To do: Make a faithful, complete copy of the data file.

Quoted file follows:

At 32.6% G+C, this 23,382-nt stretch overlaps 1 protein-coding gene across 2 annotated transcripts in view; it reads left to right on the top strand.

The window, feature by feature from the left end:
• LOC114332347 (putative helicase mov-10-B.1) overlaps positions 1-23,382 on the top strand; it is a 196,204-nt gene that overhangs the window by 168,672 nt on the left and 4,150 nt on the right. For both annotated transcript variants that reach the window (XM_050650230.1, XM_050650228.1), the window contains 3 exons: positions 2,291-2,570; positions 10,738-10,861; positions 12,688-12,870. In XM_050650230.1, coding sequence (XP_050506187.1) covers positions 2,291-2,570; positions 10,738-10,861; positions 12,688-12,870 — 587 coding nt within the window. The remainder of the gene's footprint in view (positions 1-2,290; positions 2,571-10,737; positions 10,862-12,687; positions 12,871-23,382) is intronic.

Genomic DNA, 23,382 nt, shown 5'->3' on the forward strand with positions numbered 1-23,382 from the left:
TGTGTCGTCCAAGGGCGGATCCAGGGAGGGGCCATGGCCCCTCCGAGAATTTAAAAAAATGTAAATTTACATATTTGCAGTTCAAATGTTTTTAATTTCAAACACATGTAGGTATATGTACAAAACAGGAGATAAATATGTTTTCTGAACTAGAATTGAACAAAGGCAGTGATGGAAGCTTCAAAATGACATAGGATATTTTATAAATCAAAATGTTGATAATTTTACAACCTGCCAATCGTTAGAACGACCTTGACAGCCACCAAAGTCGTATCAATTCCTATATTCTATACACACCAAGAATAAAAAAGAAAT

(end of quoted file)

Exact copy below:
At 32.6% G+C, this 23,382-nt stretch overlaps 1 protein-coding gene across 2 annotated transcripts in view; it reads left to right on the top strand.

The window, feature by feature from the left end:
• LOC114332347 (putative helicase mov-10-B.1) overlaps positions 1-23,382 on the top strand; it is a 196,204-nt gene that overhangs the window by 168,672 nt on the left and 4,150 nt on the right. For both annotated transcript variants that reach the window (XM_050650230.1, XM_050650228.1), the window contains 3 exons: positions 2,291-2,570; positions 10,738-10,861; positions 12,688-12,870. In XM_050650230.1, coding sequence (XP_050506187.1) covers positions 2,291-2,570; positions 10,738-10,861; positions 12,688-12,870 — 587 coding nt within the window. The remainder of the gene's footprint in view (positions 1-2,290; positions 2,571-10,737; positions 10,862-12,687; positions 12,871-23,382) is intronic.

Genomic DNA, 23,382 nt, shown 5'->3' on the forward strand with positions numbered 1-23,382 from the left:
TGTGTCGTCCAAGGGCGGATCCAGGGAGGGGCCATGGCCCCTCCGAGAATTTAAAAAAATGTAAATTTACATATTTGCAGTTCAAATGTTTTTAATTTCAAACACATGTAGGTATATGTACAAAACAGGAGATAAATATGTTTTCTGAACTAGAATTGAACAAAGGCAGTGATGGAAGCTTCAAAATGACATAGGATATTTTATAAATCAAAATGTTGATAATTTTACAACCTGCCAATCGTTAGAACGACCTTGACAGCCACCAAAGTCGTATCAATTCCTATATTCTATACACACCAAGAATAAAAAAGAAAT